(Manuel Balce Ceneta)

Rand Paul’s dopey science: How Ebola and climate change exposed a quack

Despite claims that he’s the candidate Dems should fear most, here's why people are onto the far right “doctor” now


Joan Walsh
October 6, 2014 9:20PM (UTC)

We hear over and over that Sen. Rand Paul is the Republican Democrats should fear most -- the guy who could win over anti-war voters with his anti-interventionism, young people with his supposed (mostly rumored) libertarianism, maybe even some African Americans thanks to his work on criminal justice reform.

But every time Paul gets attention for one of his interesting politicsl stands, he’s likely to repel potential new supporters with one of his crazy ones. Politics aside, anyone who cares about science and reason is going to have a hard time supporting Paul – the “doctor” who said last week that the government was lying about how Ebola was spread, and who (according to this new interview with Salon's Elias Isquith) turned off the non-partisan, libertarian leaning comedian Bill Maher with his blinkered views on climate change.

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Let’s take Ebola first. In a breathless “exclusive,” Breitbart News revealed that Paul thinks the Obama administration is misleading the public about the nature of the threat and how the disease is spread. “They’re downplaying and underplaying the risk of this,” Paul claimed. “They keep emphasizing that it’s so hard to transmit. Well if it’s so hard to transmit why are doctors getting it with masks, gloves, boots and hats—the whole works?”

You might think an ophthalmologist (though he’s not board certified) would be more responsible about spreading health panic. But you’d be wrong. “Could we have a worldwide pandemic? The Spanish flu in 1918 killed 21 million people, the plague in the 14th century killed 25 million people; I’m not saying that’s going to happen, I don’t know what’s going to happen. But I think we should have travel restrictions at this point in time coming from Africa,” Paul added.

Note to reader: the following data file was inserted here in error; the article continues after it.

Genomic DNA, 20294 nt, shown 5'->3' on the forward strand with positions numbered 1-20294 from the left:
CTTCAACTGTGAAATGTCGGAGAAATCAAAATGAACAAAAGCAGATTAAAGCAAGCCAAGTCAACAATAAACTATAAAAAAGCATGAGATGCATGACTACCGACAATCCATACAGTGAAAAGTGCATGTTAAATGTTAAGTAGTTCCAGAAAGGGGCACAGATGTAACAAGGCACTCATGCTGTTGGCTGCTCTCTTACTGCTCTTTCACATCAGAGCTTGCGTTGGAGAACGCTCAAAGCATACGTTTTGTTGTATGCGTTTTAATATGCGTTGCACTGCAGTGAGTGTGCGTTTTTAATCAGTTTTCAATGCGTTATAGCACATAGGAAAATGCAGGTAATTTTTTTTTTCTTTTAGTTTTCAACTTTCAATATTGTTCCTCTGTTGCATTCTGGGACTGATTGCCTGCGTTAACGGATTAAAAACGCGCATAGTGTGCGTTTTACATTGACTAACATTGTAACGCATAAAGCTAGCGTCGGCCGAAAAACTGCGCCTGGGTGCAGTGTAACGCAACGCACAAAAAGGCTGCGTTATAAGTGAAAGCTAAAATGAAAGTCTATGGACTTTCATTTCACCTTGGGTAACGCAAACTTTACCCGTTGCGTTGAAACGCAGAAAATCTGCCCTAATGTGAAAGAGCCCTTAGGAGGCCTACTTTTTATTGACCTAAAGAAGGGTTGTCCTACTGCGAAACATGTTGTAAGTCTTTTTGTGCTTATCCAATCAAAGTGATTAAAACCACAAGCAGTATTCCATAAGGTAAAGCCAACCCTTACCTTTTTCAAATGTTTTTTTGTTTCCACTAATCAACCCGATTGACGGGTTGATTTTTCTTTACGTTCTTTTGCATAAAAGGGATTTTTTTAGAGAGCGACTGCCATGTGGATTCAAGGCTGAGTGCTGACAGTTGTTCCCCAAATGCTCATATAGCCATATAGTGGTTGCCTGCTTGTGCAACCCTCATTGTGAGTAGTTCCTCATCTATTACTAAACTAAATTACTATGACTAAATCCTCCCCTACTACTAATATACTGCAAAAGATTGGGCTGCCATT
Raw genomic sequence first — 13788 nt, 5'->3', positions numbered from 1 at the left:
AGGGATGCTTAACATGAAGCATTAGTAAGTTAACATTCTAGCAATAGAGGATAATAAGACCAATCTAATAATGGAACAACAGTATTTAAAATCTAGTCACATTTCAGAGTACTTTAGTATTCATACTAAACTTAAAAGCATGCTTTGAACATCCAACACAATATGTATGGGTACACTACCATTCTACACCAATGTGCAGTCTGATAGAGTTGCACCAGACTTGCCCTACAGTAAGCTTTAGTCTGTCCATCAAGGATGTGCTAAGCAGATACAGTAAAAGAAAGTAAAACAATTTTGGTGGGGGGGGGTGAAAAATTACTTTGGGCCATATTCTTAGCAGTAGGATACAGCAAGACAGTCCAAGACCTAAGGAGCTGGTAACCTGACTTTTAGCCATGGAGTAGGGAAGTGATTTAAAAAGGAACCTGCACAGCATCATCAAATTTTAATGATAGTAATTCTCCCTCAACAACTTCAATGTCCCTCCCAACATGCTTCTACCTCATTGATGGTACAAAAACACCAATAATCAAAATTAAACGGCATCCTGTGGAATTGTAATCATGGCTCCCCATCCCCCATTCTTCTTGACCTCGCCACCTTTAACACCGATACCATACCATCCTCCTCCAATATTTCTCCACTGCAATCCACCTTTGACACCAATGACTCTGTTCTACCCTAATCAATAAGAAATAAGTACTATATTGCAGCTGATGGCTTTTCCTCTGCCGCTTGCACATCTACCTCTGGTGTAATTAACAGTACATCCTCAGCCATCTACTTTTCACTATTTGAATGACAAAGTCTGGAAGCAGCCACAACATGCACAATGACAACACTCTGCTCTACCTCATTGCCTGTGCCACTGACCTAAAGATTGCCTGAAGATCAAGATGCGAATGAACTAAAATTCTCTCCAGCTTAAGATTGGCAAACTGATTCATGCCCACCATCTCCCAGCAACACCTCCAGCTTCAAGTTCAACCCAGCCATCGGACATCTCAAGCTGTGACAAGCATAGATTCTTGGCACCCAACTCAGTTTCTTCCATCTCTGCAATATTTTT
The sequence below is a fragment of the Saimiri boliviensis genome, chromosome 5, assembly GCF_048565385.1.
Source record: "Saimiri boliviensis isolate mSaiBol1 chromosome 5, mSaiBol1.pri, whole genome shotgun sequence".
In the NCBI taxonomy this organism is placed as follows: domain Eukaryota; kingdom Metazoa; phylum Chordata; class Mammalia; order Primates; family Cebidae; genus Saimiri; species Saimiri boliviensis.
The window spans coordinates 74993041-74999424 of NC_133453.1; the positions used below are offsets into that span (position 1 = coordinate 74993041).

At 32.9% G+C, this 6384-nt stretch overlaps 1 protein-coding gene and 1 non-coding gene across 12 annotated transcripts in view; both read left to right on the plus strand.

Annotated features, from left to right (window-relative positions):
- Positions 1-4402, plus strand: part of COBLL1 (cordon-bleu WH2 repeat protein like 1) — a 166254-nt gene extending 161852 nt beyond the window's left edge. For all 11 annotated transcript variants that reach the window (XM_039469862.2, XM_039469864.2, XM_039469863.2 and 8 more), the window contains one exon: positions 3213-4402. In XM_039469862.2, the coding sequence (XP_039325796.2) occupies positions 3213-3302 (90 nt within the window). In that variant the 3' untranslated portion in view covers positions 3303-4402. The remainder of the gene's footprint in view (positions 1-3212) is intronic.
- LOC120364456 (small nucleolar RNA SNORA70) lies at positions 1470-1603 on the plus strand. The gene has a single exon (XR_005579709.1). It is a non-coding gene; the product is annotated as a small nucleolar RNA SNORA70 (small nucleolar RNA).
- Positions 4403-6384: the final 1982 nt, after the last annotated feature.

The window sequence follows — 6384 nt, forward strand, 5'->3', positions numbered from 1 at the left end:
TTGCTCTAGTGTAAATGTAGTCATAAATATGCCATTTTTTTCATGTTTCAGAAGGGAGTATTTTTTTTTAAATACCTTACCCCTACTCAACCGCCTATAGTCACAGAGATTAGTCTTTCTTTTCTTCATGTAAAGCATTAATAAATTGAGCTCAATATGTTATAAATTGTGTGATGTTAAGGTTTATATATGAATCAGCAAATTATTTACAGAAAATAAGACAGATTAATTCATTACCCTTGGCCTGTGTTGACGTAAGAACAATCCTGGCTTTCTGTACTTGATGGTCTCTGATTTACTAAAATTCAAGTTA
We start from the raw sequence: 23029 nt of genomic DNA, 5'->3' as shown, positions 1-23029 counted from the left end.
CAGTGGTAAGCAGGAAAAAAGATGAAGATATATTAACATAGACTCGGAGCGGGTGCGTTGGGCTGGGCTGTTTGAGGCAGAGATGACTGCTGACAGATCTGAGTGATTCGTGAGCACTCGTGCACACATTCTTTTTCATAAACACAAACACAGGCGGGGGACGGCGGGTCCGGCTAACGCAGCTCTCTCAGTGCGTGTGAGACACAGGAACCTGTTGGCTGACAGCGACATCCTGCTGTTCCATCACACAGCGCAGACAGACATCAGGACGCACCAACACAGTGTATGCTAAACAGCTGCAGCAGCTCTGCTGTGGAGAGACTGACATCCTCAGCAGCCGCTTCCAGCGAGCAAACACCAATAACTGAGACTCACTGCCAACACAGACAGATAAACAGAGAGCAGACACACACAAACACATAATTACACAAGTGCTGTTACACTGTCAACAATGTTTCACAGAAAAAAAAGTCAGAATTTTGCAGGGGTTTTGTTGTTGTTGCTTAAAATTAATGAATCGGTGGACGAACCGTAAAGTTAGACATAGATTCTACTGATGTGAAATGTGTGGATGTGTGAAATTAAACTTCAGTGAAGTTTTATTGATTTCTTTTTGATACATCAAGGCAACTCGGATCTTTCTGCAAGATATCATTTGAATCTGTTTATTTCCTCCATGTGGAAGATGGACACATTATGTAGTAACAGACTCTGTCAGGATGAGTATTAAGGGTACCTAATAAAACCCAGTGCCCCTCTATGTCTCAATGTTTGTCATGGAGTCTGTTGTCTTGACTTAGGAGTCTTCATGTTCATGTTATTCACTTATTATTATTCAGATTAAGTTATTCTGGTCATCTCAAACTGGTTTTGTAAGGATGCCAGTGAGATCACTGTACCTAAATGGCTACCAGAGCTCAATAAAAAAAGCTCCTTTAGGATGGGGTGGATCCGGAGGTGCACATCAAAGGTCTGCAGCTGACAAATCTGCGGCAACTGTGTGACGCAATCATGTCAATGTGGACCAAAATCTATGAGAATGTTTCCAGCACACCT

Health experts shot Paul down almost immediately. “I don't think that there's data to tell us that that's a correct statement, with all due respect,” NIH veteran Dr. Anthony Fauci told CBS’s “Face the Nation.” “We have had experience since 1976 with how Ebola is transmitted. And it is clear that it's transmitted by direct contact with body fluids, blood, diarrhea, vomit, or what have you.

“And there's no indication that there is another insidious way that it's transmitted that we're missing because of the experience that we've had. So, we've really gotta go with the evidence base. There's always hypothesis and surmising about that, but there's no scientific evidence,” Fauci added.

Then there’s Paul’s recent encounter with Bill Maher, which the comedian shared with Isquith. Maher made headlines last month when he said that even though he was a big donor to President Obama’s 2008 and 2012 campaigns, he would consider voting for Paul in 2016, because of his anti-interventionism. “Rand Paul is an interesting candidate to me. Rand Paul could possibly get my vote. He’s way less of a hawk than Hillary, and that appeals to me a lot because I’m not crazy about how warlike she is.”

Then the two men had a drink, and Maher explained what happened.

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My big problem is I asked him about the environment, which is my big issue — because he had made a comment that was very similar to what Dick Cheney said about a month or two ago, which was basically, “Why are we talking the environment when ISIS is out there?”

I said, “Senator, y’know, you sounded just like Dick Cheney… it’s very unfortunate that even he, who I consider, in the Republican Party, the most viable [presidential candidate], is apparently so far in the bubble on their environmental denial that he just doesn’t have an answer that sounds like it should come out of the mouth of any politician in the 21st century.

Unless he comes around, big time, on that issue… I mean, I won’t even quote what he said to me, I’ll give him the chance to gather a better answer [laughs], but that would be a deal-breaker, right there, because Hillary Clinton said something awesome about [environmental issues] and I assume she’s going to be the other candidate. So, right on that issue, he would lose my vote.

That’s so Rand – thinking a flippant one-liner can substitute for actual policy on a topic as serious as the environment and climate change. Paul will be a formidable 2016 candidate for his Republican rivals, especially if the GOP establishment is really desperate enough to be begging tired retreads like Mitt Romney and Jeb Bush to run. But while Paul could conceivably win the GOP primary, it's hard to imagine him getting past a Democrat that fall, especially Hillary Clinton. Journalists long to find a new, unconventional Republican hero under that messy hair, but voters will mostly find right wing orthodoxy when they listen long enough.


Joan Walsh

Joan Walsh is the author of "What's the Matter With White People: Finding Our Way in the Next America."

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